It’s 3:15 on a Saturday morning and I quietly close the door of my Cusco apartment behind me. By 3:50 I close the sliding door of an Ollantaytambo-bound combi, a cheap van heading almost 40 miles northwest to the heart of the Sacred Valley, to the same town that around a million Machu Picchu visitors passed through last year. Unlike the thousands of tourists that pass through Ollantaytambo during the height of the dry season, I exit the combi in the town’s main plaza at daybreak with no tour guide there to greet me. It’s just my research colleague Annie and our two Quechua-Spanish translators Adrian and Raul.

We depart from the gringo-friendly route and climb up into the bed of a market truck and board as cargo among bags of rice and sugar, piles of bagged bread, barrels of cooking oil, and mounds of thin hay-like greens to feed guinea pigs. As the truck winds up the narrow dirt mountain road toward the community of Chaullacocha, I ride on a plank of wood suspended behind the truck’s cab. With my feet dangling into the truck bed, the frigid air at my back piercing like millions of tiny needles, I brace myself by clinging to the metal pipes that form the frame of a roof over the bed. I count 39 people strewn across a space roughly 10 feet wide by 20 feet long, atop hundreds of pounds of market goods. My view perched atop the truck bed includes everything from colorful traditional skirts and ponchos, baby sheep and live chickens wrapped in shawls, live chickens, women breastfeeding, and the pouring of countless cups of chicha (home fermented corn or quinoa beer) from large buckets. Every few minutes, the truck stops alongside a traditionally dressed woman, anxiously awaiting the weekly truck passing. The group of vendors riding with their cargo on board are quick to thrust their hands excitedly between the wooden boards that make up the walls of the truck bed, trying to negotiate an offer for the food staples needed by each new potential customer we come across. Some of the impoverished villagers lacking hard currency are forced to trade one of the only growable crops at the altitude, potatoes, at a steep transaction price benefitting the middlemen traders able to transport the goods down to market. Situated somewhat comfortably between customers and vendors, I soon find myself passing a bag custom filled with vegetables and bread to a smiling woman standing below, then with a handful of coins to pay the woman back inside the truck, then right in the middle of Quechua-Spanish multilingual argument regarding the correct amount to be paid. Before long, the truck continues climbing again, the laughing and pouring of chicha resumes, and the process soon repeats itself. 

After three bone-chilling hours inching our way up more than 6,500 feet, we reach a mountain pass with a view of our destination, Chaullacocha, at nearly 15,000 feet. Passing through the rocky peaks, boulder-scattered hills, and highland rivers of the Patachancha Valley led us here, to the desolate and windswept village home to the Ticllay Huarmi weaving association. The exposed valley area makes Chaullacocha a harsh living environment, so isolated that inhabitants have barely veered from the traditional lifestyles of their ancestors. Freezing daytime temperatures are common, along with hailstorms and sporadic weather changes, making even subsistence agricultural opportunities limited and challenging. Most of the few houses and buildings within view are composed of organic materials, mud bricks with straw roofs. The largest building marking the community center is a single-room primary school, which was only recently reopened (2006) and municipally re-recognized (2008) after being forced to close in the early 1990s due to rural terrorism. This isolated village is representative of countless other neglected regions in the Andes, Peru, and around South America; few of the region’s million annual tourists experience this and some of the community members will never experience life outside the rural highland areas.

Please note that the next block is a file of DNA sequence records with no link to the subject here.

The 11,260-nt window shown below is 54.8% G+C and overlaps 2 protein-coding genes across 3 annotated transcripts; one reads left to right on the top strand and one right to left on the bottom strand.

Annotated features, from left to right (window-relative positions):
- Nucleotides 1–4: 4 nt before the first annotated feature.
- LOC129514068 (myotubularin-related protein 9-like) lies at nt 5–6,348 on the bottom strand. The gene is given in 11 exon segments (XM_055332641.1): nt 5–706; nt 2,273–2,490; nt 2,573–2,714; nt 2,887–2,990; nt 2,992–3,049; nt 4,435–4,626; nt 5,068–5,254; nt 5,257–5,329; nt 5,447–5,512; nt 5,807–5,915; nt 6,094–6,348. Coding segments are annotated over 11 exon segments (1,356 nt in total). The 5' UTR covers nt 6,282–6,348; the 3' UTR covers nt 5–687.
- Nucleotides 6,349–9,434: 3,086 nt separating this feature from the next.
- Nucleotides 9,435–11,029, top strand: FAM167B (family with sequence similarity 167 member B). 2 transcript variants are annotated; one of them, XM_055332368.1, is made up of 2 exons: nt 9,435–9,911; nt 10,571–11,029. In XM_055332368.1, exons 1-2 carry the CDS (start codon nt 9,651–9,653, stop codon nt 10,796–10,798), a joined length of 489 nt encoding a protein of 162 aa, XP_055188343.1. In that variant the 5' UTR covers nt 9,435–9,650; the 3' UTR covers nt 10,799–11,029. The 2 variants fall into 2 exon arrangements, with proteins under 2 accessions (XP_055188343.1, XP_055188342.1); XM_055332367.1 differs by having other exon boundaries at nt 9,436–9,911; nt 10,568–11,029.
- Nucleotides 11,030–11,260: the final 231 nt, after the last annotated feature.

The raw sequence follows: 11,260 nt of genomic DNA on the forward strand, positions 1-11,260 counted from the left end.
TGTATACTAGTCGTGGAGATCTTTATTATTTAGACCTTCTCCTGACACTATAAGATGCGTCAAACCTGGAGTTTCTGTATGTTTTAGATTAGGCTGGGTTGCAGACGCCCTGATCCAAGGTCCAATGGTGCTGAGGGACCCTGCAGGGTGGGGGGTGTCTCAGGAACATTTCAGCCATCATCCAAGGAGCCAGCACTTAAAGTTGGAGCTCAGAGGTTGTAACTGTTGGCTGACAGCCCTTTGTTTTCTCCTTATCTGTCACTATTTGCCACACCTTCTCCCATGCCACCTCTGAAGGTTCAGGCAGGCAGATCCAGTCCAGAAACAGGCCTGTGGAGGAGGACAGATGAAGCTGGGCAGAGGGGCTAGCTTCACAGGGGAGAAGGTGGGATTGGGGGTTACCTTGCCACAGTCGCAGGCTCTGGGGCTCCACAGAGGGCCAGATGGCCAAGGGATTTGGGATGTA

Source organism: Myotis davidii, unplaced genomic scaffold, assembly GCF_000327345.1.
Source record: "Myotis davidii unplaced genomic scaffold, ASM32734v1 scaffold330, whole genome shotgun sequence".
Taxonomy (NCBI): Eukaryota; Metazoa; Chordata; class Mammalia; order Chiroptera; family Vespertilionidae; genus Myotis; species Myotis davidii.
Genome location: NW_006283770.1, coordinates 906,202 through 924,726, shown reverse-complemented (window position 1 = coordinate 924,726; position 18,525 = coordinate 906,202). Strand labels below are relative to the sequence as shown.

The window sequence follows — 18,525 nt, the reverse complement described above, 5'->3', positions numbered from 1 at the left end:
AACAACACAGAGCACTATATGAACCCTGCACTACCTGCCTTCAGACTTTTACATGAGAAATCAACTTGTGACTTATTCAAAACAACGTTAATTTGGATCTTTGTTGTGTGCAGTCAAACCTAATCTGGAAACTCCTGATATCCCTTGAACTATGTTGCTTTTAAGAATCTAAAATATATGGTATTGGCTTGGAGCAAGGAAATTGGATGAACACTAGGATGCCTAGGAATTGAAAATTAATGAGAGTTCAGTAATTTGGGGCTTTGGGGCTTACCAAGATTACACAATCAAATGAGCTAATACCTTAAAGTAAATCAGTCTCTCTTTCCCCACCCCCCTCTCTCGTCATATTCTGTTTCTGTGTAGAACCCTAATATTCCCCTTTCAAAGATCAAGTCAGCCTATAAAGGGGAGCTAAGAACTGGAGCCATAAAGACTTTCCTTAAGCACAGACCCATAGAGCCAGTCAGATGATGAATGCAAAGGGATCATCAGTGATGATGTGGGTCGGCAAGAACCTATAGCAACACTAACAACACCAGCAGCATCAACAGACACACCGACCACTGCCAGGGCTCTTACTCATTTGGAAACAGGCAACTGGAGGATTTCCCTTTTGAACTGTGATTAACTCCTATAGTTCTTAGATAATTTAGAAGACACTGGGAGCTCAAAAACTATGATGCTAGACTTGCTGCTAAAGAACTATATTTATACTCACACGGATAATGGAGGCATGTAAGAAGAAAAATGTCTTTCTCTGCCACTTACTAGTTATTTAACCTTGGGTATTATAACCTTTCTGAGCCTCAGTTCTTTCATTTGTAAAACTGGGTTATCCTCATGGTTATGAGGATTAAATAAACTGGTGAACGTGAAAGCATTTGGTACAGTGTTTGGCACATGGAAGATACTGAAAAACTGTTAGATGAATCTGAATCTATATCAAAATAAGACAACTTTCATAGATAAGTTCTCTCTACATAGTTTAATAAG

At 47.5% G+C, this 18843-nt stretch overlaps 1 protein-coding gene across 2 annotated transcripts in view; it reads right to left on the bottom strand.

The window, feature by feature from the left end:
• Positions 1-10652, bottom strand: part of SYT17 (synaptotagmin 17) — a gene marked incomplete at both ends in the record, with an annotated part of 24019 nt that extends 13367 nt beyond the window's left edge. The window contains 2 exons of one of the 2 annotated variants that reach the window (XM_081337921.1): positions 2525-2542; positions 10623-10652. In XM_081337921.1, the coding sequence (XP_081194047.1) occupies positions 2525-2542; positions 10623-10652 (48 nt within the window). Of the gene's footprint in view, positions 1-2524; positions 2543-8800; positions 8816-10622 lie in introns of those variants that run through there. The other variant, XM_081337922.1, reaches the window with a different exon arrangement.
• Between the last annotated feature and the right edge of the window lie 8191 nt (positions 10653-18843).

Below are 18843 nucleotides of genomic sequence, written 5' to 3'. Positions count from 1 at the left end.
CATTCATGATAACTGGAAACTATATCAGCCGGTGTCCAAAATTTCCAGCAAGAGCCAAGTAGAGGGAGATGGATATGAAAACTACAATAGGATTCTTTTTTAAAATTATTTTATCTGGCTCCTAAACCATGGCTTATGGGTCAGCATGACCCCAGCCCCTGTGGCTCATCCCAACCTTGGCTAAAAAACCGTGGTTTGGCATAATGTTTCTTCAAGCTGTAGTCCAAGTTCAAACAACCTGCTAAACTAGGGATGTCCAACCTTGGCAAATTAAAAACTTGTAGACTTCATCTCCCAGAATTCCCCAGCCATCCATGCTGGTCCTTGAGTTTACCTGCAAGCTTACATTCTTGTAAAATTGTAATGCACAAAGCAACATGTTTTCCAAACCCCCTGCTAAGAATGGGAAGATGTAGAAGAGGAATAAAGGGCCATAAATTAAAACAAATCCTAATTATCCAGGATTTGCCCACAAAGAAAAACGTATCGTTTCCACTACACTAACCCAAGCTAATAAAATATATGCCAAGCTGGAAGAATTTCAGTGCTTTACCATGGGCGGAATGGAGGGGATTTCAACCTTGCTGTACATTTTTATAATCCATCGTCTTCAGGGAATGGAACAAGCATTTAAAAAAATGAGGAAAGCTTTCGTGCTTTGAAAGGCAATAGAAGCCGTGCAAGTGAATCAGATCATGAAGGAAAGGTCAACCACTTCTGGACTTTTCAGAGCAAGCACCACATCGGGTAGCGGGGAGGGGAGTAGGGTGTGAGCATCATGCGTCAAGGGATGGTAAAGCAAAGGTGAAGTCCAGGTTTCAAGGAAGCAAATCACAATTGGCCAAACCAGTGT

As the truck stops to take care of its business in Chaullacocha, we climb down to begin ours. Before the market truck, quite possibly the only vehicle on the dirt road back to Ollantaytambo that day, leaves Chaullacocha, we have to complete ten artisan interviews to wrap up our work in Chaullacocha. Annie and I are Evaluation Research Interns for the Cusco-based nonprofit social enterprise Threads of Peru (ToP), tasked with designing and implementing the organization’s first evaluation project since its inception in 2009. ToP connects indigenous artisans with the global market, helping to preserve ancient textile techniques and empower indigenous artisans in five established weaving cooperatives in the Sacred Valley region. ToP pursues its mission with a multifaceted strategy relying on three core components: market, educate, and support. ToP’s purchase of handmade textiles directly from artisans at fair trade prices and subsequent international resale markets products at a global level and provides an income from weaving on a more regular basis than what had been experienced. To support the revitalization of traditional weaving processes in younger generations, ToP seeks to promote and educate the world about Andean textile traditions. In order to improve the overall quality of the weaving process as well as final products, ToP is committed to knowledge-improving initiatives such as professional and skills-based capacity-building workshops, creative inspiration workshops, and community development projects.